Like the equation for gravity (as i was told) is Fg=(Gm1m2) / r^2
  11. Nov 28, 2005 #10
    Shouldn't this be in the Quantum Physics forum?
    But yeah, I've heard one theory that involves extra dimensions.
    Just as a 3D cylinder's 2D shadow can seem to be a circle or a rectangle when viewed from different angles, so a 4D "wavicle's" 3D representation in this world can seem to be a wave or a particle, depending on how you're looking.
    Wave-particle duality is the cornerstone of modern physics Johnson, it will become very important as you get further into physics.
  12. Nov 28, 2005 #11
    is light a wave or a particle?
    yes, probably

    I don't know if this has been asked here before, but Have you ever heard of Einstein? lol, I gotta go back to GD before I get in trouble
  13. Nov 28, 2005 #12
    There are many, but as you can probably see from my distress calls in the Relativity forums, they're very, very complicated. :bugeye:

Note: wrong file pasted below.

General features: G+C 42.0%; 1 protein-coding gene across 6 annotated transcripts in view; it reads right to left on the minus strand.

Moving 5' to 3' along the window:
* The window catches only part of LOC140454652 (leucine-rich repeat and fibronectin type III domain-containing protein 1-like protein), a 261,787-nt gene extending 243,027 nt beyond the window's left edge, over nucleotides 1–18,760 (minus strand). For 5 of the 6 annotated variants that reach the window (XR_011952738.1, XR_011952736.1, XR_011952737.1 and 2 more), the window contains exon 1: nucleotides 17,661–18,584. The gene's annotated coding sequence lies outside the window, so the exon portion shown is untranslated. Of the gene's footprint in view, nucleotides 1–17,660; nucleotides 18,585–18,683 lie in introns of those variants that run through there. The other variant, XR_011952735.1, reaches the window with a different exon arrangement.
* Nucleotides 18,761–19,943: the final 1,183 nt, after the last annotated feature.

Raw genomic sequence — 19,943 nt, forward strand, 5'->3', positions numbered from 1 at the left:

Feel sorry for Einstein though, he found the equations for Special Relativity (i.e. unwarped space) using partly simple diagrams and geometry (the equation that describes the slowing down of time is based on Pythagoras' Theorem!!) but trying to use the same approach in General Relativity is strange.
    It's like drawing a diagram on a piece of paper then crumpling it up and then using the diagram to work out the crumpliness of the paper - we're all inside the curved space, so we can't make measurements for how much it curves - since whatever we put into the space will get bent as well!
    Einstein had to derive the equations himself, and then see if the predictions fitted the observations.
  14. Nov 30, 2005 #13
    There are many equations you say? Is there a basic equation though, that would relate to most circumstances? Or depending on the different conditions depends on which variables to use? Also, if you could link me to the relativity forums :) I searched for it, but couldn't find it.

    Thank you,
  15. Dec 1, 2005 #14